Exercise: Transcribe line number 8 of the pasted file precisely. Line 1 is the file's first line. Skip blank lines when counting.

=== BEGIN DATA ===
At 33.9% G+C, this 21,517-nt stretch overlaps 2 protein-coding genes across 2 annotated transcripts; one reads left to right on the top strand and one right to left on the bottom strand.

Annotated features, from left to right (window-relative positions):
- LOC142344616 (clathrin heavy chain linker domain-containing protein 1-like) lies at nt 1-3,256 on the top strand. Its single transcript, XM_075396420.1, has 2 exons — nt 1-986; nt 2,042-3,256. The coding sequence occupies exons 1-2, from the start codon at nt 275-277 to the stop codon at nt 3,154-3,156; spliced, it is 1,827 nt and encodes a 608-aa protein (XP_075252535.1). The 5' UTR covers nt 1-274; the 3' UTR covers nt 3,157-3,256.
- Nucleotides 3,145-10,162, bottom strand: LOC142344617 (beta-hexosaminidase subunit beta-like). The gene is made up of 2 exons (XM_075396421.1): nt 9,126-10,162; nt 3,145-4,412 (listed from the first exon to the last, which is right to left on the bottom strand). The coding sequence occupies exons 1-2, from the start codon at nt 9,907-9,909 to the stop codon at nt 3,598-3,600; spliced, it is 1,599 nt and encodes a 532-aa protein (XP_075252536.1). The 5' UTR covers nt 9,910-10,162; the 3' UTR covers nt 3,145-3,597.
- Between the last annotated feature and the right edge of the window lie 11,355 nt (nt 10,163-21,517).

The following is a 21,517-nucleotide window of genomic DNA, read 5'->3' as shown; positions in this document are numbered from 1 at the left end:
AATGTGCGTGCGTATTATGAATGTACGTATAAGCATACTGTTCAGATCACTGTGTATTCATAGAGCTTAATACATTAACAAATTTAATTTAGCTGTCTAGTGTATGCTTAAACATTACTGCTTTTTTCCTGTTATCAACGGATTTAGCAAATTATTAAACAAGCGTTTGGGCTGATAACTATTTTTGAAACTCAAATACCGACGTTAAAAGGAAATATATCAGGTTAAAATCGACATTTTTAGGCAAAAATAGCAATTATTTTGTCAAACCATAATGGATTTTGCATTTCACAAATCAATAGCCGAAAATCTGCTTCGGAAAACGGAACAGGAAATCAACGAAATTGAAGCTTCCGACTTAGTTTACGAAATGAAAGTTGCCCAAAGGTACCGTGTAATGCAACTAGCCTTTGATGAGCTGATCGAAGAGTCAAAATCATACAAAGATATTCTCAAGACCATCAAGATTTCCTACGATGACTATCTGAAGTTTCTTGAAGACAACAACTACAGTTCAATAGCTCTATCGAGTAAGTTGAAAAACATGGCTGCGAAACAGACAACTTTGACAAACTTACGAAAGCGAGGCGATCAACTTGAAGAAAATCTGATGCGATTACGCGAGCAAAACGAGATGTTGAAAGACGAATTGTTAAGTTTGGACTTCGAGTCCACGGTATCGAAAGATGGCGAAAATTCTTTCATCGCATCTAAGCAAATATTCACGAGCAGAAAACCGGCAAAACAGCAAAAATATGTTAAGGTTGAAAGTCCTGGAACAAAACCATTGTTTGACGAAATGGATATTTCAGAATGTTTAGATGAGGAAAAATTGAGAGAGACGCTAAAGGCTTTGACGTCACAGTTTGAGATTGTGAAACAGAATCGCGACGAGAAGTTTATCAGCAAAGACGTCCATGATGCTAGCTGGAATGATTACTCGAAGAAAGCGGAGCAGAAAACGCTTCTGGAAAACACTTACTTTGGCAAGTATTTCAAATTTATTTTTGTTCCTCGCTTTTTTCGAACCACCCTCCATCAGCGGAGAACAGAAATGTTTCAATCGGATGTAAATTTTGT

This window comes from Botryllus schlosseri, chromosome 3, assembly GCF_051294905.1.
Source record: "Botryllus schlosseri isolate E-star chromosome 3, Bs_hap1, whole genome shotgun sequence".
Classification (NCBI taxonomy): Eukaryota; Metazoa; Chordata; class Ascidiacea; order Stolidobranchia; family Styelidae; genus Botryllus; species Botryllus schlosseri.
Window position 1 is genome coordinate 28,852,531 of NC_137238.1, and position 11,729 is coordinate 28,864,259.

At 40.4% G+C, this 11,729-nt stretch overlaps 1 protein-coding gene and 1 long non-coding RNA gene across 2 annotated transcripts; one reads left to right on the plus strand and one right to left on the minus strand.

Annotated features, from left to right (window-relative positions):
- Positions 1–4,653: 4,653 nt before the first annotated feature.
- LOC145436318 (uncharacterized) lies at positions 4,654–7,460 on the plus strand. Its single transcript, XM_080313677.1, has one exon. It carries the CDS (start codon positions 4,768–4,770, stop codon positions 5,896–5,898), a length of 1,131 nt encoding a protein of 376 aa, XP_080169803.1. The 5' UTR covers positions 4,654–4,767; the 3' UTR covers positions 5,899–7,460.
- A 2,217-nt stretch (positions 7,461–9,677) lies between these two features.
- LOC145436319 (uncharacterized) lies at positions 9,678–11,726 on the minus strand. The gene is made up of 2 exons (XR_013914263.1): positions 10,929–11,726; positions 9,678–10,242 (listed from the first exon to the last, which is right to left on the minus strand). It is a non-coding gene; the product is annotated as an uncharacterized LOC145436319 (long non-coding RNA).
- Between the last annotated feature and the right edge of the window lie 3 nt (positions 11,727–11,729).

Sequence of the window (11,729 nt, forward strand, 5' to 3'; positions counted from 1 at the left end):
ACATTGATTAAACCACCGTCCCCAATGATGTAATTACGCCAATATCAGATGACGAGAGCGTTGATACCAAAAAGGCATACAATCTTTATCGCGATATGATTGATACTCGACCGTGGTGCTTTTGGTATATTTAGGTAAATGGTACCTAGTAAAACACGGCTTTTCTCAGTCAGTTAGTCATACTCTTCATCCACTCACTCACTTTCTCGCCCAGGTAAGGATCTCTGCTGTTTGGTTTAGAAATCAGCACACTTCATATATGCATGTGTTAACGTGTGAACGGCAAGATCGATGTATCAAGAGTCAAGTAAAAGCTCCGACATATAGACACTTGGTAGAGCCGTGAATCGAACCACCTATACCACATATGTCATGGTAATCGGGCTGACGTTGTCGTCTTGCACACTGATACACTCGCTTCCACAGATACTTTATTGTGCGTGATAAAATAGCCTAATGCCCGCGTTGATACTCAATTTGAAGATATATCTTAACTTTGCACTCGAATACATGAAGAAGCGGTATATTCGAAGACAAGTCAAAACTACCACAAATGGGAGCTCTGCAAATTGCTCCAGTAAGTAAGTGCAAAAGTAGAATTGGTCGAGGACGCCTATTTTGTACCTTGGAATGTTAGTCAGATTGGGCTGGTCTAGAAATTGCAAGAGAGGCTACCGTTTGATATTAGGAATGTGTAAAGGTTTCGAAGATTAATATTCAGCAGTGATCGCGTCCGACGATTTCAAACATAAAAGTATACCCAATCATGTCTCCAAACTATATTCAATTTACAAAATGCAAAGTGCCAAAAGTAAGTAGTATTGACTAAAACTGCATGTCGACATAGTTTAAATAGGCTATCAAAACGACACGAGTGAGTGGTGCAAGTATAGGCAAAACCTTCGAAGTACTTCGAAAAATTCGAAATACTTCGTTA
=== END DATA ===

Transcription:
This window comes from Botryllus schlosseri, chromosome 3, assembly GCF_051294905.1.